Minnesota farmers are expected to harvest their second-largest corn crop in state history. According to this week’s projections from the U.S. Department of Agriculture, Minnesota’s corn and soybean crops are expected to be slightly smaller than 2012.
Greg Spoden is the state climatologist for the Minnesota Department of Natural Resources. Compared to last summer, Spoden says this summer feels cool. “July of 2012 was the second hottest month in Minnesota history,” Spoden said.
Cooler weather has given Minnesota farmers a break from the heat. In its weekly crops and weather report for Minnesota, the U.S. Department of Agriculture said Monday that statewide, temperatures for the week averaged 6.7 degrees below average. Despite the cooler weather, 5.9 days were suitable for field work last week.
Farm to table, you’ve heard the concept, now take a trip to Tangletown Farm in Plato, Minn. It’s where the cows are happy and the fields are lush, green, and there’s 120 different organic crops. The Scottish Highland cattle on the farm are a lean cut of meat and the quality is off the charts.
A long stretch of warm, dry weather last week helped Minnesota’s crops catch up on growing.
Another week of wet weather has held up crop progress across Minnesota.
Ed McNamara has been farming in Goodhue County for 36 years. As the old saying goes, he’s used to seeing corn knee-high by the Fourth of July. This year, he may not see it at all. “We’ve had wet periods but we’ve always been able to get a crop in. This is the first time that we’ve ever not been able to get the whole crop in,” McNamara said.
What’s really in your food? That’s the question thousands around the country – and in St. Paul – asked as they rallied against the agriculture company Monsanto on Saturday. Hundreds gathered at the State Capitol for the “March Against Monsanto” Saturday afternoon. Similar scenes took place at more than 200 cities across the country.
Minnesota’s farmers got little fieldwork accomplished this past week as winter continues to resist surrendering to spring.
Farmers intend to plant 97.3 million acres of corn this year, the most since 1936, the USDA’s spring planting survey said Thursday. The survey said the 2013 corn planting forecast is up slightly from last year’s 97.2 million acres.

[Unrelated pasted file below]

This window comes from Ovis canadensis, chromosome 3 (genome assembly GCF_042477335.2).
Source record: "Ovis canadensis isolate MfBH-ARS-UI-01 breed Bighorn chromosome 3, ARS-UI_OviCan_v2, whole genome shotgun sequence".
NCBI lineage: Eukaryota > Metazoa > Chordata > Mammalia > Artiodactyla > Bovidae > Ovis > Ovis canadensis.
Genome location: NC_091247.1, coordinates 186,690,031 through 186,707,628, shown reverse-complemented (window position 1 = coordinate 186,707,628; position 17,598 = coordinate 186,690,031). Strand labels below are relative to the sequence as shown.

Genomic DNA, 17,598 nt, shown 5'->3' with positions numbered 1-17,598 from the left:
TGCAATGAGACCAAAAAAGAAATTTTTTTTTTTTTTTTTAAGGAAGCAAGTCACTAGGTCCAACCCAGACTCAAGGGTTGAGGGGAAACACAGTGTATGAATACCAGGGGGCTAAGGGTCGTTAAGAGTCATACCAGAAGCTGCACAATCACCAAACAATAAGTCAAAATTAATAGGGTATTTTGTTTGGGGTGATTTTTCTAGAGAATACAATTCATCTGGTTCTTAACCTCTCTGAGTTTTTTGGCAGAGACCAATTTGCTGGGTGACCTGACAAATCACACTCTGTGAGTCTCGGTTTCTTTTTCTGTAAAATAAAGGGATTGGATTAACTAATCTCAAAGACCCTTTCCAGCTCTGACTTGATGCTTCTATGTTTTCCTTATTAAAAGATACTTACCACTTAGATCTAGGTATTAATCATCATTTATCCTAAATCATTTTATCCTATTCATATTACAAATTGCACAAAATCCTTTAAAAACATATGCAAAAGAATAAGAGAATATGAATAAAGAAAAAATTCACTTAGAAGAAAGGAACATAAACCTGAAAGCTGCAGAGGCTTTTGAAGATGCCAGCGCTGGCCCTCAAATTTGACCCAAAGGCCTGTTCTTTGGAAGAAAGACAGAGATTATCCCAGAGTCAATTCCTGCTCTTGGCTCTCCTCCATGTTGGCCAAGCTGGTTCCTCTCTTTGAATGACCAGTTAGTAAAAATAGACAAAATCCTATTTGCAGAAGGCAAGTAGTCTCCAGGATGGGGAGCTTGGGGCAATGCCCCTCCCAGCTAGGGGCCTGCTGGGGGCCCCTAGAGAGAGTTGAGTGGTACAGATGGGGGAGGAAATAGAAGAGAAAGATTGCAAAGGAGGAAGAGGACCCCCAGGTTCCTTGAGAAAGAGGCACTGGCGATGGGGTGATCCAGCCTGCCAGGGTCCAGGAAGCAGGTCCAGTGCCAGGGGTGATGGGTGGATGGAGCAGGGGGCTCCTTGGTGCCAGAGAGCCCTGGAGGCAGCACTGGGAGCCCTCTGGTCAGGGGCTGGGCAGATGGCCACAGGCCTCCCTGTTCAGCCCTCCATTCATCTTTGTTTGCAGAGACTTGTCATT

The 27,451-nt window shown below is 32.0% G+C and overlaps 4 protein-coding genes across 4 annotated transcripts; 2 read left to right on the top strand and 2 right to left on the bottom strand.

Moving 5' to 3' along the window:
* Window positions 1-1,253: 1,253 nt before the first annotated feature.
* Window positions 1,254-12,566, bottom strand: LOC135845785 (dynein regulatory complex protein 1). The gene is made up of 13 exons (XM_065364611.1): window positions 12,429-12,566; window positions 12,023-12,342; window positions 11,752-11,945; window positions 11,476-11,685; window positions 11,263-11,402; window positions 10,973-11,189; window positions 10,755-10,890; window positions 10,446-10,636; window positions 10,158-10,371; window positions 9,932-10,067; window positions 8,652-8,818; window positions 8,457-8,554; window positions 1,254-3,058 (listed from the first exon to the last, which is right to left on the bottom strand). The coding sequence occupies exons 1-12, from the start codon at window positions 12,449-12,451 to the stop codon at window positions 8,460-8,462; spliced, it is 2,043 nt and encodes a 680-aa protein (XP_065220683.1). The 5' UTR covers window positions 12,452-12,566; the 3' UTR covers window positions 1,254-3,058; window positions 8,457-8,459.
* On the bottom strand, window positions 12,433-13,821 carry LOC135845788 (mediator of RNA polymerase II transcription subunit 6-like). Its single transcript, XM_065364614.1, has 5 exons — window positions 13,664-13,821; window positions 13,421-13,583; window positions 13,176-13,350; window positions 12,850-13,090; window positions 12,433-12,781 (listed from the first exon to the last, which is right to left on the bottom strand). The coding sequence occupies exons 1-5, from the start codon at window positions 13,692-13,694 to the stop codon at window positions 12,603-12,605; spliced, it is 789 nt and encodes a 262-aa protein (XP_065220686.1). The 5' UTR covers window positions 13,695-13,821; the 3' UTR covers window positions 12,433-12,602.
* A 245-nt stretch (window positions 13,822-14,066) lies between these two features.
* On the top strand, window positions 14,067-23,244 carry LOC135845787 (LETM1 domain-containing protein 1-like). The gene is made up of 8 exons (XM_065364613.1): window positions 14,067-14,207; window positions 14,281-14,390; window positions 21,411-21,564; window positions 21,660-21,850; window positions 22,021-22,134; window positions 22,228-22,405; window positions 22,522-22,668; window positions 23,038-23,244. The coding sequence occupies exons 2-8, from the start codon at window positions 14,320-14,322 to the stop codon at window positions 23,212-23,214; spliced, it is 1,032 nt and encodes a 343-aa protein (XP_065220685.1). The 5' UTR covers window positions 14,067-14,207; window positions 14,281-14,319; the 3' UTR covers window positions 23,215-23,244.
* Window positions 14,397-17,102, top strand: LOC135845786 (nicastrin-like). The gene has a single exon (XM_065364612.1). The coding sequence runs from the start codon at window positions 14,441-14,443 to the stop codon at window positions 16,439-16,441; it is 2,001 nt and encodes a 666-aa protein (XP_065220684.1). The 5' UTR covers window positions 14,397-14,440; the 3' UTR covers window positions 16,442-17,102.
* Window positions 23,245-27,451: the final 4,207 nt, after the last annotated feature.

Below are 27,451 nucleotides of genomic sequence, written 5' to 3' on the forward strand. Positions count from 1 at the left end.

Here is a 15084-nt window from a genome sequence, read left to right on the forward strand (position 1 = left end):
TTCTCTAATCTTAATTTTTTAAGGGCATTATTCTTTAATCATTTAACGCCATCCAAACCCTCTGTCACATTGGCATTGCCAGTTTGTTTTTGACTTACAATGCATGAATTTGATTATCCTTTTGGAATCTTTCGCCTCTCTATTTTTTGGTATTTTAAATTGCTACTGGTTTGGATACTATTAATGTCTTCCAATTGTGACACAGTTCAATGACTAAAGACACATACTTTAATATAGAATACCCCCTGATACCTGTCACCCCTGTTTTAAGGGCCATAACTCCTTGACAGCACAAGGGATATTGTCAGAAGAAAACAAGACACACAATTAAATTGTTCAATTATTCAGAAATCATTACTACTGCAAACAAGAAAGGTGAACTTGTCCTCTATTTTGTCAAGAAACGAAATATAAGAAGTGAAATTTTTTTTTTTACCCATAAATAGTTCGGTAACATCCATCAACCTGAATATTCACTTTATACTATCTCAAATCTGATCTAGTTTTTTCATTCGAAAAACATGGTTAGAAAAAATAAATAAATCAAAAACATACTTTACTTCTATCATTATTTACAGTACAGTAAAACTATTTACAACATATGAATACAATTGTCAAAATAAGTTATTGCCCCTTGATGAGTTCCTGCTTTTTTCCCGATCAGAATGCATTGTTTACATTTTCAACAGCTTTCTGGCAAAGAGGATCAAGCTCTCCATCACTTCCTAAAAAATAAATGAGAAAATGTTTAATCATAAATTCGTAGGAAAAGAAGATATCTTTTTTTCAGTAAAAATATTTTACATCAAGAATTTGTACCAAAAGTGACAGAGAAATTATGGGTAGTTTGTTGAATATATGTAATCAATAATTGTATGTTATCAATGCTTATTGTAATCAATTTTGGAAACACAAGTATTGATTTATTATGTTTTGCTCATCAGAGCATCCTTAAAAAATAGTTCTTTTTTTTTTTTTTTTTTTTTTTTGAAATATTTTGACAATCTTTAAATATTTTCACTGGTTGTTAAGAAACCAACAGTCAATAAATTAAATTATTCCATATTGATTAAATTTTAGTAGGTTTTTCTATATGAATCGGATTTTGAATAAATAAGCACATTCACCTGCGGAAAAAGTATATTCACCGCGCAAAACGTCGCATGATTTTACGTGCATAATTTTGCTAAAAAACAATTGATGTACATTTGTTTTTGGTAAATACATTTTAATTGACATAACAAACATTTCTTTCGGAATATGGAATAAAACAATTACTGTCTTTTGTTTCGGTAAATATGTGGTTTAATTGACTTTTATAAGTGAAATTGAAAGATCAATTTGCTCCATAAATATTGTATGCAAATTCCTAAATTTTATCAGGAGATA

In the middle of winter, most of us aren’t thinking about drought conditions around the state. But much of Minnesota remains under extreme drought.
Despite the drought that parched much of the rest of the country, 2012 is shaping up as a pleasant surprise for many Minnesota farmers who are expected to harvest record corn and sugarbeet crops.
Minnesota’s corn and soybean harvests are advancing well ahead of last year’s pace as well as the five-year averages.
A weekly update on U.S. drought conditions shows the nation’s worst drought in decades slightly worsened in the lower 48 states with the Midwest corn harvest in full swing.
Hold onto your wallets as food prices will definitely be climbing in the coming weeks and months.
One good result of this year’s extreme weather in Minnesota is a bumper crop of honey from local bee farmers.
The recent storms that have hit much of the state, didn’t just impact homeowners and businesses. Farmers south and west of the Twin Cities have experienced extensive flood and hail damage. Now, some corn and soybean fields won’t bounce back.
Temperatures around the state are pushing the mid- to upper-90s with dew points expected to reach a downright tropical feel by Wednesday night. Whether you’re working in it, or simply outside enjoying summer, some common sense will keep you from trouble.
Widespread rains gave a boost to topsoil moisture across Minnesota last week, but crop conditions remained relatively unchanged.
Warm weather is helping Minnesota farmers make rapid progress planting soybeans.
Rain and thunderstorms slowed fieldwork in some parts of Minnesota this past week.
A relatively snow-free winter in the Upper Midwest has some officials worried about damage to agriculture if the dry weather persists into spring planting.
It’s the driest autumn on record in Minnesota — a record that goes back about 140 years.
While a deep freeze has ended the growing season across parts of Minnesota, agricultural officials say they’re still trying to determine how deeply it will hurt corn and soybean yields.
Minnesota corn and soybean production is projected to be smaller than last year’s bumper crop due to less favorable weather.